New Criticism and the Poem “When I Heard a Learn’d Astronomer”
During the early half of the 20th century, a new style of criticism emerged allowing literary texts to be examined as “independent and complete works of art” as defined by Linda Pavlovski (1). It is evident that literary works were and still are interpreted with aid from historical, biological, and even cultural perspectives but New Criticism advocates each work of literary can stand with its own importance unaided. Critic, poet, and author of the book titled The New Criticism, John Crow Ransom, established New Criticism as the term which is used today. The majority of critics who use New Criticism use it to analyze and defend poetry from its common interpretations. A poem that can be analyzed by New Criticism is “When I Heard a Learn’d Astronomer” by Walt Whitman. The eight-lined poem recounts a day in class and a revelatory encounter with nature. Sticking to Pavlovski’s definition of New Criticism and by focusing on a close reading of the technicalities such as structure, paradoxes, and word choice the message is clear to read.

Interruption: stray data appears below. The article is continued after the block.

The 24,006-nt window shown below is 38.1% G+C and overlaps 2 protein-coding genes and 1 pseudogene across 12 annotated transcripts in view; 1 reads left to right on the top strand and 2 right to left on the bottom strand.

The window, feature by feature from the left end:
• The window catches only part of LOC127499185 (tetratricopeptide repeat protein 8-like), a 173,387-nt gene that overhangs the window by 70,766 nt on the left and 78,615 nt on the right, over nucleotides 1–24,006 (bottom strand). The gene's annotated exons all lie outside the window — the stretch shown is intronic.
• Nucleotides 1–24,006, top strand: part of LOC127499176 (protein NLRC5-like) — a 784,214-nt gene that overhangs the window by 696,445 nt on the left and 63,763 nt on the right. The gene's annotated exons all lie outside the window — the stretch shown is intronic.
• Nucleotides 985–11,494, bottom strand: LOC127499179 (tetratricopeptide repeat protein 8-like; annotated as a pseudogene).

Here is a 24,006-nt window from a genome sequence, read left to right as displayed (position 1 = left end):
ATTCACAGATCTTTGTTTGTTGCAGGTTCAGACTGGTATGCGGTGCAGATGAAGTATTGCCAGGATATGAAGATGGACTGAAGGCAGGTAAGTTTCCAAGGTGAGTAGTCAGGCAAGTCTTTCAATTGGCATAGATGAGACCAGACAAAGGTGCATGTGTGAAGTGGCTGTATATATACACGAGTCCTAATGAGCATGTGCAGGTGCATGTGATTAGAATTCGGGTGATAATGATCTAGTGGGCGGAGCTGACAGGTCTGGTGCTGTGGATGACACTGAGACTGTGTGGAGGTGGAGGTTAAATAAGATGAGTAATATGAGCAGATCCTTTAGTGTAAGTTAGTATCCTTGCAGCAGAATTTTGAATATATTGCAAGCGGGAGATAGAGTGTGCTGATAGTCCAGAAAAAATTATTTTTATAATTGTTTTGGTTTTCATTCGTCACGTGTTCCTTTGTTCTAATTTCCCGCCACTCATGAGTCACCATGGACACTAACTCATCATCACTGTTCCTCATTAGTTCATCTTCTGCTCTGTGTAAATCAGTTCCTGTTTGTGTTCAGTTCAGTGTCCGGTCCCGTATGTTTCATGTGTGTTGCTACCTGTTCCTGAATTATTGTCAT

Jason Wilson claims “the structure of a story can relate its author and the ideological system” of the story itself (33). Evaluating the structure of “When I Heard a Learn’d Astronomer” this is demonstrated. The poem can be broken down into two sections splitting directly down the middle; the first four lines and the last four lines. These sections can be categorized just as Linda Wagner-Martin labeled two sections of the poem “Laying the Dust.” She called the first section a “simple happening” while the latter is a result of the happening being called “from this experience, the poet concludes” (45). To begin the speaker of the poem describes the instruction he is receiving from the “learn’d astronomer” simply and with minimal interest. The word “When” introducing the first line of every line in the first section unifies the idea...
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